Air Force Satellite Shows Off Rendezvous Skills

Orbiting Earth for sixmonths, the U.S. Air Force XSS-11 (Experimental Satellite System-11) hasachieved an early objective--to rendezvous with other space hardware.

The small, low-costspacecraft was developed by the U.S. Air Force Research Laboratory's (AFRL)Space Vehicles Directorate at Kirtland Air Force Base in New Mexico. The XSS-11is shaking out technology and techniques for future military space purposes, beit for in-space servicing and repair of other satellites to up-close inspectionof objects in space.

The XSS-11 was rocketed intospace on April 11 from Vandenberg Air Force Base, California atop an OrbitalSciences Minotaur booster.

Maneuvers to upper stage

XSS-11 has flown repeatrendezvous maneuvers with the Minotaur upper stage that deposited it intoorbit, reported Harold "Vern" Baker, AFRL's XSS-11 program manager. "Thesatellite is doing outstanding," and has accomplished "a significant milestone."

Baker told thatthe XSS-11 is carrying out "passively safe trajectories" to repeatedly reachthe Minotaur upper stage. The Air Force experimental spacecraft approached thespent stage, maneuvering to as close as about 1,640 feet (500 meters) distance.

"We do have some imagery" ofthe upper stage taken by XSS-11, Baker said. That data is still being reducedand reviewed, he added.

The up-close look-seeproduced no surprises, Baker said, but there was "a lot of excitement when ithappened."

XSS-11 is outdoing anearlier shakeout test satellite, the XSS-10. That spacecraft flew a 20-hourmission in January 2003, inspecting and navigating around the Delta 2 secondstage that placed XSS-10 into orbit.

Next objective

Baker said that the XSS-11may remain in its present phase of testing over the next 8 to 12 weeks beforecontrollers plan for the next rendezvous. Its next operation depends on the completionof its current work, and what space hardware is reachable given fuel efficientmaneuvers, Baker said.

"Our fuel consumption hasbeen extremely good," Baker explained. "We've used about 10 percent of our fuelso far" after being in orbit for six months, he said.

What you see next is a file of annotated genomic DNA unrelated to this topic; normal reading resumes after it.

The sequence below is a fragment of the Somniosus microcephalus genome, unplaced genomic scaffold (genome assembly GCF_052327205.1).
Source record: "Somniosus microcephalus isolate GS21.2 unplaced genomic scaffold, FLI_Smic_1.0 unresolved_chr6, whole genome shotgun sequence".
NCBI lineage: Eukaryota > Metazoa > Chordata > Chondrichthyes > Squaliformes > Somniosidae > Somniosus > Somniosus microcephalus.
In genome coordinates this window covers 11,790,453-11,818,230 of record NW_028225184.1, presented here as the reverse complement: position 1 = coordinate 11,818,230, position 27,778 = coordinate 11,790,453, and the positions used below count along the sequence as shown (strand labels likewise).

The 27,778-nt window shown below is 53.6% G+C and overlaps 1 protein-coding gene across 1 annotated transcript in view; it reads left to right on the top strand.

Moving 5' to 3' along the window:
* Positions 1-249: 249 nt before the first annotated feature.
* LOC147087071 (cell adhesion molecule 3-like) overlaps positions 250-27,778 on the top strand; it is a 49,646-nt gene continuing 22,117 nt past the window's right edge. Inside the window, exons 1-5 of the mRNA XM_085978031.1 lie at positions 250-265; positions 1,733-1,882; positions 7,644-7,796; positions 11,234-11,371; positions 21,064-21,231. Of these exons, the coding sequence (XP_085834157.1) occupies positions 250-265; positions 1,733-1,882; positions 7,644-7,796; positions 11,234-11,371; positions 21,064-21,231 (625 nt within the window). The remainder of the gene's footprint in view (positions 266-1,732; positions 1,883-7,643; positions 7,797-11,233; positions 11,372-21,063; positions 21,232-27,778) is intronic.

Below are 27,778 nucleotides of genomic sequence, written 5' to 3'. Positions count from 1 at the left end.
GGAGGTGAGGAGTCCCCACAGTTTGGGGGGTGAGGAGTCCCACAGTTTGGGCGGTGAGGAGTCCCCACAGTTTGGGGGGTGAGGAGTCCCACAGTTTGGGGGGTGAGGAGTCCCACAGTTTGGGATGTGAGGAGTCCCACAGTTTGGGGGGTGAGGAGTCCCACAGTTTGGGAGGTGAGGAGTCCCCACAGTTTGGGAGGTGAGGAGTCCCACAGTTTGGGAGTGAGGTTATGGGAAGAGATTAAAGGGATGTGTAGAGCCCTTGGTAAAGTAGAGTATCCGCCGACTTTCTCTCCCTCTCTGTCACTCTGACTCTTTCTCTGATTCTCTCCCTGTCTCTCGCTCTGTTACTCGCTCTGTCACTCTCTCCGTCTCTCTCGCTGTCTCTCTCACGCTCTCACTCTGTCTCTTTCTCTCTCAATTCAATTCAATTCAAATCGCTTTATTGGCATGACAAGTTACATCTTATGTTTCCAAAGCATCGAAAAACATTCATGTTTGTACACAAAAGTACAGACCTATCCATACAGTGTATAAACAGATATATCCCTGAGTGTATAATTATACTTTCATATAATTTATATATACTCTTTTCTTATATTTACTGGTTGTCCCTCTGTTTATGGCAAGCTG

Baker said that thepropellant onboard the XSS-11 should allow the vehicle to accomplish itsmission. "We expect to go for another year," he explained.

Orbiting space hardware thatmight be reached by XSS-11 includes derelict rocket bodies and several oldsatellites. Selected objects are all dead or inactive property and U.S.-owned.

For example, XSS-11operators were considering a rendezvous in the near-term with an old Thor upperstage. "That was within the next three weeks, so we probably won't go see it.We'll wait for another one," Baker said.

Air Force spacetechnology

Baker said that XSS-11 isthe best satellite he's ever flown. The comment is made all the more sweetergiven the total project cost: $82 million, including launch, operations, thespacecraft itself, and all the ground control hardware, Baker noted.

Lockheed Martin SpaceSystems Company near Denver, Colorado is AFRL's structure, propulsion andsystems support contractor for XSS-11.

The groundwork for an XSS-12mission - still to be fully defined - is already in motion. Perhaps by year'send, Baker explained, the duties of such a follow-on satellite may be clear. Tofurther hone Air Force space technology, not all progress depends on XSS-typesatellites.

"We're a lab dedicated todeveloping technologies needed by the Air Force for future missions," Bakersaid. Those needs could mean anything, he said, from docking, servicing,inspection to imaging.

RoadRunner and DSX

One such project in theworks is RoadRunner, an experimental satellite that will have gone from conceptto launch ready within 18 months.

Loaded with hardware,RoadRunner equipment would collect radio, radar, and handheld communicationsignals. It would also tote a telescope to demonstrate low-cost, high-qualityphotography for use by war fighters in the field. This experimental satellitewould show off autonomous operations attributes using a sophisticated autopilotsystem.

Along with RoadRunner is theDemonstration and Science Experiments (DSX) satellite, once dubbed theDeployable Structures Experiment. Areas to be advanced by DSX involveconducting persistent global and tactical radar operations from medium Earthorbit; try out enhanced military satellite-based communication; and chart outhow future Department of Defense responsive satellite platforms can best beprotected from space weather phenomenon.

Both RoadRunner and DSX areAFRL efforts.

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Leonard David
Space Insider Columnist

Leonard David is an award-winning space journalist who has been reporting on space activities for more than 50 years. Currently writing as's Space Insider Columnist among his other projects, Leonard has authored numerous books on space exploration, Mars missions and more, with his latest being "Moon Rush: The New Space Race" published in 2019 by National Geographic. He also wrote "Mars: Our Future on the Red Planet" released in 2016 by National Geographic. Leonard  has served as a correspondent for SpaceNews, Scientific American and Aerospace America for the AIAA. He was received many awards, including the first Ordway Award for Sustained Excellence in Spaceflight History in 2015 at the AAS Wernher von Braun Memorial Symposium. You can find out Leonard's latest project at his website and on Twitter.